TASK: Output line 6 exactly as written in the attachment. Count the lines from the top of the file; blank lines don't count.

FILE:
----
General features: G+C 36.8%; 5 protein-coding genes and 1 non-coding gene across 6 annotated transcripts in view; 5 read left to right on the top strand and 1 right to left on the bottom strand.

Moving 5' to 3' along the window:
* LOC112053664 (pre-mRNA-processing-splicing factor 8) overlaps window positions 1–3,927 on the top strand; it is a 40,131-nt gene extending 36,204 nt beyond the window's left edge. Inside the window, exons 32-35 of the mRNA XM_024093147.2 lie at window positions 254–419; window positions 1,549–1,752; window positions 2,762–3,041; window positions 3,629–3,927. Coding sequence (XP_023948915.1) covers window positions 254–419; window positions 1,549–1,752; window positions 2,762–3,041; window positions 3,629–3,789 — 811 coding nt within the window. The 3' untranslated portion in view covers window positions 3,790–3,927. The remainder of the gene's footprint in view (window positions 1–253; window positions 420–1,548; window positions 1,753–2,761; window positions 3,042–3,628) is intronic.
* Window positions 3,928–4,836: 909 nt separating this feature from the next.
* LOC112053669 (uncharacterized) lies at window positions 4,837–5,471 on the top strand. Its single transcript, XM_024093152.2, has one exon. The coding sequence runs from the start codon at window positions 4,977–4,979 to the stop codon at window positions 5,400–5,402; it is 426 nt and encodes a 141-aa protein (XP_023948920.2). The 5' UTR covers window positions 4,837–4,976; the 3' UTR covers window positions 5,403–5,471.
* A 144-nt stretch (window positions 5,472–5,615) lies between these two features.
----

* A 144-nt stretch (window positions 5,472–5,615) lies between these two features.